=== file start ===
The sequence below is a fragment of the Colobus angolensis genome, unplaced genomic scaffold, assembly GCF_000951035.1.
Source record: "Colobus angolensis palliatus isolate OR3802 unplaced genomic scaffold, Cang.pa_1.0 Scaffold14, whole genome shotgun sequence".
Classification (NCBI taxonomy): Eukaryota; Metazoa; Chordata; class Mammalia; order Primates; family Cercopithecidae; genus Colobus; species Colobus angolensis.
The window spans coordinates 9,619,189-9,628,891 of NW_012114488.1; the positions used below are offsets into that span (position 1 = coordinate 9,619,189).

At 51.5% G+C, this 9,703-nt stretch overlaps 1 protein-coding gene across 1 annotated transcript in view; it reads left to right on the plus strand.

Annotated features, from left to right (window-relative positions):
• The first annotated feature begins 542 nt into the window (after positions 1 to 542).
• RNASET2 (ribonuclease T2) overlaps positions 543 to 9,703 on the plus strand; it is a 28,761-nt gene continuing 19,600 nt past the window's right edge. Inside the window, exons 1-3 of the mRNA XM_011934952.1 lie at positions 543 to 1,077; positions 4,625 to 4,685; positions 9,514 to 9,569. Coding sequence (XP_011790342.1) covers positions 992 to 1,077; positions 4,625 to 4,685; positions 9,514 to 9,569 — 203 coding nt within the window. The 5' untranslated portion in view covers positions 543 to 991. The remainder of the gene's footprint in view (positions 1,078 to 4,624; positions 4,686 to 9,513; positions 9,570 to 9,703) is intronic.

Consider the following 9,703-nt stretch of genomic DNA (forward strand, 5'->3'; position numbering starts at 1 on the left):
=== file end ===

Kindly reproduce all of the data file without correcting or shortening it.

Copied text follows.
The sequence below is a fragment of the Colobus angolensis genome, unplaced genomic scaffold, assembly GCF_000951035.1.
Source record: "Colobus angolensis palliatus isolate OR3802 unplaced genomic scaffold, Cang.pa_1.0 Scaffold14, whole genome shotgun sequence".
Classification (NCBI taxonomy): Eukaryota; Metazoa; Chordata; class Mammalia; order Primates; family Cercopithecidae; genus Colobus; species Colobus angolensis.
The window spans coordinates 9,619,189-9,628,891 of NW_012114488.1; the positions used below are offsets into that span (position 1 = coordinate 9,619,189).

At 51.5% G+C, this 9,703-nt stretch overlaps 1 protein-coding gene across 1 annotated transcript in view; it reads left to right on the plus strand.

Annotated features, from left to right (window-relative positions):
• The first annotated feature begins 542 nt into the window (after positions 1 to 542).
• RNASET2 (ribonuclease T2) overlaps positions 543 to 9,703 on the plus strand; it is a 28,761-nt gene continuing 19,600 nt past the window's right edge. Inside the window, exons 1-3 of the mRNA XM_011934952.1 lie at positions 543 to 1,077; positions 4,625 to 4,685; positions 9,514 to 9,569. Coding sequence (XP_011790342.1) covers positions 992 to 1,077; positions 4,625 to 4,685; positions 9,514 to 9,569 — 203 coding nt within the window. The 5' untranslated portion in view covers positions 543 to 991. The remainder of the gene's footprint in view (positions 1,078 to 4,624; positions 4,686 to 9,513; positions 9,570 to 9,703) is intronic.

Consider the following 9,703-nt stretch of genomic DNA (forward strand, 5'->3'; position numbering starts at 1 on the left):